Elaborate film sequences — the death of Sean Connery's character in The Untouchables, the high school prom in Carrie, the use of split-screen in several films — are broken down and explained eagerly by De Palma, who was a science student in his childhood and retains an eager interest in the technical details of moviemaking. Noah Baumbach and Jake Paltrow, two younger filmmakers, became friends with De Palma and, after listening to his stories of production battles with Hollywood studios, placed him in front of a camera to recount his life and to discuss every film he's made, no matter how unpopular or obscure: Carrie, Dressed to Kill and Scarface are given plenty of screen time, but so are Home Movies, Wise Guys, Dionysus in '69 and the music video for Bruce Springsteen's "Dancing in the Dark." De Palma finds something interesting to say about each of them, even when the final results were diluted by censorship, studio interference or his own uncertainty.
If you're not a fan of De Palma's work, there's more than enough in the film to convince you that the controversial director is, if nothing else, a master technician. If you're already an admirer, the film is both master class and indulgent feast, with a director who has made everything from the most elaborate studio productions to working-for-scraps indies happily discussing his greatest hits.
A post-camp, post-Rocky Horror New Wave curiosity, Wolf Gremm's Kamikaze 89 (Film Movement Classics, to be released on September 27) takes place in the near-futuristic world of 1989 (the film was made in 1982). Here all social problems have been solved, and all communications are controlled by a company called the Combine. The friendly police have a thumbs-up sign as their logo and murder has been eliminated; they just call it "premature death" instead.
When the Combine receives a bomb threat, it's up to Lt. Jansen (Rainer Werner Fassbinder, in one of his rare lead performances for another director), a hard-drinking cop with a penchant for leopard-spotted clothing, a matching pistol handle and a not-too-catchy catchphrase: Refrain from unnecessary remarks. As a mystery with science fiction elements, it's reasonably effective, but the outer trappings — the comic book design, the stunt-casting of Fassbinder, the odd characterizations — stand out. They're either a distraction or an (accidental) act of genius.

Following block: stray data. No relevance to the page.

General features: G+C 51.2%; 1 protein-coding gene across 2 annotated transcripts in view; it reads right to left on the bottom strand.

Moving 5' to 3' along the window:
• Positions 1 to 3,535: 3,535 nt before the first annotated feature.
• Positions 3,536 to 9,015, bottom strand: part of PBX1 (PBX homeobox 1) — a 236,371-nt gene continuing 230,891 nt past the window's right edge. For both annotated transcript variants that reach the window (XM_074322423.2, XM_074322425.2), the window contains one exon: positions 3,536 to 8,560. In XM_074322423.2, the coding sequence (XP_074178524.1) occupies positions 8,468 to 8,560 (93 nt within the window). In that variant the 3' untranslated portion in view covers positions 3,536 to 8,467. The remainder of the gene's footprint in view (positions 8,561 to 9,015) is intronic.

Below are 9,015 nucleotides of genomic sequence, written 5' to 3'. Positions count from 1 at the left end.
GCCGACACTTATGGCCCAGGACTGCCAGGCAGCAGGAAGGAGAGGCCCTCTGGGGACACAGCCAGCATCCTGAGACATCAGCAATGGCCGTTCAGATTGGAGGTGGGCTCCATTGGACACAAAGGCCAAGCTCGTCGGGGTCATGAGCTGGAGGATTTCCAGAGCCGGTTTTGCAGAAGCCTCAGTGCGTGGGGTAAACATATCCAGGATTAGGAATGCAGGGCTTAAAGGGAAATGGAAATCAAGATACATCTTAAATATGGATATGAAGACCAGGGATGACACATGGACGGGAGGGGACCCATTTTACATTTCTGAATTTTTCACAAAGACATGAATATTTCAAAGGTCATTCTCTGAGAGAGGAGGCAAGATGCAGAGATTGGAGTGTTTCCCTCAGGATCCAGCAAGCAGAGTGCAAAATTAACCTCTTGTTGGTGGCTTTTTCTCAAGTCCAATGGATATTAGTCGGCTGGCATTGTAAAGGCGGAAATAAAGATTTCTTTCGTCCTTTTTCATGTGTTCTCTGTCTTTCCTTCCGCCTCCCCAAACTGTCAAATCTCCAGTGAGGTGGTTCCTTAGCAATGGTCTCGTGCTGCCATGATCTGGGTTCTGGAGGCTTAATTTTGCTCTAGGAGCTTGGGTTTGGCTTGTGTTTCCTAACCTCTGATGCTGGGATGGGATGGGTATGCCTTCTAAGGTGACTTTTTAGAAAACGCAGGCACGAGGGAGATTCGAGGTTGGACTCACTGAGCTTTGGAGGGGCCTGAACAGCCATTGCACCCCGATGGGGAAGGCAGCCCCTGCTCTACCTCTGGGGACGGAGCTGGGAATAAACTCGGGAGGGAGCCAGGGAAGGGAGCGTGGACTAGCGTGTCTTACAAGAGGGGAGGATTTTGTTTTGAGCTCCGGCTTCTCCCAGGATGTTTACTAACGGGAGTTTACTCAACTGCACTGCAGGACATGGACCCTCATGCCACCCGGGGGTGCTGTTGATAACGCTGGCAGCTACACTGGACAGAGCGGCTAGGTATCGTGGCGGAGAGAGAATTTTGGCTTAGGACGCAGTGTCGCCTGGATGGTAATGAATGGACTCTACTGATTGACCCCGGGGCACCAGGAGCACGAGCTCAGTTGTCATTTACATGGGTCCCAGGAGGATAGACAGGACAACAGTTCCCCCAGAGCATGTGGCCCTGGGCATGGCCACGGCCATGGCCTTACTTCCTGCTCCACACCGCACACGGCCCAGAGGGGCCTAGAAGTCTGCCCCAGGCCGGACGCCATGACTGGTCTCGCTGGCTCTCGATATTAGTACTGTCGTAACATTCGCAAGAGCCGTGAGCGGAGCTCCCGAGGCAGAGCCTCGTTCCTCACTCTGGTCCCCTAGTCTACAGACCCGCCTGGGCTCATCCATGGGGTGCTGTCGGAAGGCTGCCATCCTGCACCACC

From the ridiculous to the sublimely ridiculous, what can I say about the forthcoming (also September 27) Criterion release of Beyond the Valley of the Dolls? If you're not familiar with the 1970 Russ Meyer classic (written by Roger Ebert), it might be hard to understand the fascination of this bizarre schlock/satire/morality play.
If you've seen it before, you probably know that it's an unforgettable Hollywood accident, the product of a strange and short-lived moment in 1970 when studios like Twentieth Century Fox dipped their toes into X-rated waters with little idea of what might float up. The Criterion version is rich in extra features, but the real attraction is the film itself, an unforgettable exercise in unhinged melodrama involving an all-girl rock band, a Phil Spector-like producer (if Spector was an megalomaniacal, androgynous party animal), and everything about the music industry that your mother warned you about. Parties, exploitation, out-of-control weirdness and flagrant overuse of "Incense and Peppermints." How can you resist? Make it your happening and let it freak you out.